After being hired by the Padres as their new general manager, A.J. Preller’s previous run-in with the disciplinarian arm of Major League Baseball came to light and created quite a stir. A few years back, Preller was scouting players in the Dominican Republic when he began negotiating with a player who had been suspended for providing false age and/or identification. Talking contract with a suspended player is of course not allowed, and Major League Baseball handed him a three-month suspension, which was later shortened to one month. International prospects are of course Preller’s specialty, one of the things that made him so attractive to the Padres’ organization.
While this particular digression is behind him, it does display one key aspect of Preller. That being, he doesn’t always follow the rules. In baseball, where rules and regulations are strict, and those who don’t play along are ostracized, this is a dangerous trait to possess.
Recent articles have highlighted the controversy surrounding Seattle Mariner’s General Manager, Jack Zduriencik and Philadelphia Phillies GM, Ruben Amaro Jr. and their negotiating tactics. Their unorthodox methods have led to the inability to make trades with other big league clubs. For the Mariners, a club currently competing in the American League, they can afford to make some daring decisions. But for the Padres, Preller’s daring nature may be detrimental to the organization. For a team in a rebuilding process, every move Preller makes is vital. Conducting trades to acquire Major League or Minor League talent will be necessary for the team to eventually compete and that will only happen if the Friars’ new General Manager can keep his methods closer to the level of what Major League Baseball deems acceptable.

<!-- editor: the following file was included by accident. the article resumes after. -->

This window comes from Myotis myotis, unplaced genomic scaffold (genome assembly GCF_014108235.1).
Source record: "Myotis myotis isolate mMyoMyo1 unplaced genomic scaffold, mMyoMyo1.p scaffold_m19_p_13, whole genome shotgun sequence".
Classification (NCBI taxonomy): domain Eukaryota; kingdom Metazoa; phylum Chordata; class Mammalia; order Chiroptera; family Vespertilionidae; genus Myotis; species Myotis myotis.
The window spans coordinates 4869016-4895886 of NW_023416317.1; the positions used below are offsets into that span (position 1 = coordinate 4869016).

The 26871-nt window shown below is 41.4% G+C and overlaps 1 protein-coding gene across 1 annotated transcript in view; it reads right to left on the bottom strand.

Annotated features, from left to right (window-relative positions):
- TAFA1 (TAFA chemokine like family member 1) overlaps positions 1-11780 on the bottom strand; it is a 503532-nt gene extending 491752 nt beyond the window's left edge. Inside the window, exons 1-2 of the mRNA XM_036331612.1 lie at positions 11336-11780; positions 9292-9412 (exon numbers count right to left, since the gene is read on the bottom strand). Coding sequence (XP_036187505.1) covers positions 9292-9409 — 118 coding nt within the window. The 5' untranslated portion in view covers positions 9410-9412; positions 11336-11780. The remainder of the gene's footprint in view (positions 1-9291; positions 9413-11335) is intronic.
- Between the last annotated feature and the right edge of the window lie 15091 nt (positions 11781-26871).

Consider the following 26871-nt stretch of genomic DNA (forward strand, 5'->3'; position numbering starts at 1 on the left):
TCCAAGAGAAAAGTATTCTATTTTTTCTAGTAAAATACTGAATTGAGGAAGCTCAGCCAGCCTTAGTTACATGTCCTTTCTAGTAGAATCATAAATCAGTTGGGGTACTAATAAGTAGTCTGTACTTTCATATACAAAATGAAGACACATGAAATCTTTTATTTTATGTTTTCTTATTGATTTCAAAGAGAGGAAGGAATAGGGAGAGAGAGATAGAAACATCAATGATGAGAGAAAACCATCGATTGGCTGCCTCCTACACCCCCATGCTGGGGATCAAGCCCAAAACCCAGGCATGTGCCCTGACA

A.J. Preller’s area of expertise is the international market for young talent, and it’s something that the Padres are looking to dive into and become heavily invested in. While the regulations regarding spending in this department are pretty loose (As evident by multiple teams repeatedly going over their allotted spending budget), the rules about suspensions and things of that manner are handled with extreme seriousness. If Preller and his regime violate these regulations, the Padres could be put under harsh penalties which would put a huge dent in the future plans of the organization. Also, if Preller was able to risk it once, he could also make some other daring decisions while working for the Padres. Ownership and the board of directors should be really weary of Preller’s tactics, and should make sure the man hired to lift the organization from the ground, doesn’t end up burying it.